The Possibility of a Hotter Honda HR-V Emerges

Steph Willems
by Steph Willems

Suffice it to say no one was talking about Honda’s HR-V subcompact crossover until this news broke. It sells well, quite well, but the little ute — like most subcompact crossovers — may as well be invisible.

What are people suddenly talking about? The emergence of an HR-V Sport on the other side of the Atlantic, boasting a turbocharged 1.5-liter VTEC four-cylinder that’s good for 180 horsepower — just like the one found in the Civic Sport.

That mill generates 177 lb-ft of torque, which, while not as potent as the version found in the Si, is a considerable step up from the UK-market HR-V’s naturally aspirated 1.5-liter base engine, which generates 126 hp and 114 lb-ft of torque. North American HR-Vs benefit from a 1.8 base mill capable of getting the little ute out of its own way. Still, the 1.8L remains the only engine available, providing owners with just 127 lb-ft to go with its 141 ponies, even in the U.S.-market Sport trim.

Besides the new engine, the Brits gain a black mesh grille to replace the horrible, Acura-esque chrome blade that took over the HR-V’s face following a recent refresh, 18-inch wheels, and a tuned suspension to cut down on body roll in corners. The HR-V rolls a lot, if I recall correctly. It’s worth noting that the UK model, due out early next year, comes only in front-wheel drive guise and carries either a six-speed manual or a CVT.

So, that’s great for the long-suffering motorists of the UK, but what about us? We have the car and the engine; what about a pair-up? Thus far, Honda’s staying tight-lipped on the availability of the engine coming to the North American HR-V, though there’s no reason for it not to. “Sport” should mean something.

The HR-V’s competition is heating up considerably. Just this year, we’ve seen the introduction of the Ford EcoSport, Hyundai Kona, and Nissan Kicks in the smallest CUV space. U.S. volume is lower in 2018, too, with sales down by 6.7 percent through the end of October.

It might not be a vehicle you care about, but others might — and light trucks are where Honda’s growth lies. Giving the consumer reason not to choose the Kona turbo (175 hp, 195 lb-ft) would surely work to Honda’s advantage.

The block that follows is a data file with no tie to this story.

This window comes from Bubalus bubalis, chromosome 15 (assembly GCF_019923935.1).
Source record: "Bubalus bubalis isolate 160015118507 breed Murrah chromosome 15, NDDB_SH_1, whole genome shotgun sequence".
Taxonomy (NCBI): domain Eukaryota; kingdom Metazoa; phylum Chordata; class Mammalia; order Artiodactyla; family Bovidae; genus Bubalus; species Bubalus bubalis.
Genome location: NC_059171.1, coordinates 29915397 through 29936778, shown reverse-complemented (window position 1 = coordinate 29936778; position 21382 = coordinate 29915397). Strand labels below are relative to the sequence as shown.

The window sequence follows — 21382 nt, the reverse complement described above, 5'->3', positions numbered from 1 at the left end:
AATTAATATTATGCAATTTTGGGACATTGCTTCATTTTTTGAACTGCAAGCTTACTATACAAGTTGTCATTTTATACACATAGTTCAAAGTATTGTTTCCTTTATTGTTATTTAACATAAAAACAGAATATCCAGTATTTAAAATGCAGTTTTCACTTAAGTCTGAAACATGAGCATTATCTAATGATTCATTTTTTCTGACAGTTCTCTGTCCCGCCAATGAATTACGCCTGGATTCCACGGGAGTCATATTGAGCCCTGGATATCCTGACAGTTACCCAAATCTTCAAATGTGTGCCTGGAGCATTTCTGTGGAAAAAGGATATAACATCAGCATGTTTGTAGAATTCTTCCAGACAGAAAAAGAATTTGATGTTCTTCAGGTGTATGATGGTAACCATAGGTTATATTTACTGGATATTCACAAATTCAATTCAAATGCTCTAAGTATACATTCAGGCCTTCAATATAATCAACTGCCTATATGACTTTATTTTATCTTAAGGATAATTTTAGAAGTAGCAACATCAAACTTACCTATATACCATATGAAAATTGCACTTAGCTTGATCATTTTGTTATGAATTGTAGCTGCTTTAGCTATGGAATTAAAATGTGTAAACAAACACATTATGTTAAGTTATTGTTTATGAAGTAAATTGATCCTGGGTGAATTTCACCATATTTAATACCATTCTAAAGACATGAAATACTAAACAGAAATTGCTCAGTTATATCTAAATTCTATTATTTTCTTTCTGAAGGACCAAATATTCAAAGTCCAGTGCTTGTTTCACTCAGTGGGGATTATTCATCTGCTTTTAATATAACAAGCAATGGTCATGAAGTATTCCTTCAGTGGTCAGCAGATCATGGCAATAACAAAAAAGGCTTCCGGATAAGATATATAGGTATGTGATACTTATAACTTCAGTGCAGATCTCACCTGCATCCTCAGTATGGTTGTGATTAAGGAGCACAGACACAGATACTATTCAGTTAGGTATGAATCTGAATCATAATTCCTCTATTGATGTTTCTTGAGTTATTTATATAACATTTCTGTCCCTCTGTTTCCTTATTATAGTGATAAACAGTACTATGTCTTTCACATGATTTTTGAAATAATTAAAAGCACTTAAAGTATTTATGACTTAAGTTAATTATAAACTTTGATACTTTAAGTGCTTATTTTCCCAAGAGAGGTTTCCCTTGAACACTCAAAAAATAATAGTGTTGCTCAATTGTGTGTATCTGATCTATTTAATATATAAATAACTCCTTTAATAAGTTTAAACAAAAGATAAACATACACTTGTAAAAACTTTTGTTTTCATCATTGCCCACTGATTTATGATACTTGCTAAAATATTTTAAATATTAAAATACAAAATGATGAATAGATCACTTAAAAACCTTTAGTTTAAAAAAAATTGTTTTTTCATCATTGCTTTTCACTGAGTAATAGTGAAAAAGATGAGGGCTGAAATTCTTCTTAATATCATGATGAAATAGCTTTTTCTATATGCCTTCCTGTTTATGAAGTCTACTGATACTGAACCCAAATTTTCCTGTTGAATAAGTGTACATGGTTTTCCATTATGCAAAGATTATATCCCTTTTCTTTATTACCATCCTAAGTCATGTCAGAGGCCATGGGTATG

[Image: Honda]

Steph Willems
Steph Willems

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  • Carrera Carrera on Nov 30, 2018

    The HRV isn't a bad mini SUV. I test drove a manual LX. It was very slow though and very loud at highway speeds. The 1,5T engine would do wonders, at least to the acceleration.

  • Eliyahu Eliyahu on Dec 01, 2018

    While we're at it, how about the 2.0 turbo in the CR-V?

  • Blueice Patient 28, sorry, but it is Oktoberfest. Bring a kegof Kraut beer and we will 50% you.
  • Bd2 Probably Toyota, Hyundai is killing them these days.
  • Bd2 Japan is evil, stop buying their vehicles. I hope TTAC has a holiday for PEARL HARBOR.
  • Wolfwagen If Isuzu could update this truck and keep the cost between $25K - $30K they would sell like ice pops on dollar day in a heat wave.
  • 3SpeedAutomatic I'm at that the inflection point of do I continue to putting money in a 12 yr old SUV entering a heavy maintenance cycle or start shopping.I have noticed comparable new SUVs with $2.5k knocked off the sticker price, but still with the shenanigans of $300 for nitrogen in the tires. However, I have noticed the same 2 yr old SUV which are only $4.5K less than the original sticker price. Usually the used cars price should be 35% to 40% less. This tells me there's a stronger market for used as opposed to new. Part of this is to handle the monthly note. Considering installments of 72 months, you'll never pay the beast off. Just wait till the end of the model year which is just two months away, and I think the comparable new SUV will come with larger markdowns. May not be the color you want, but there are deals to be made. 🚗🚗🚗
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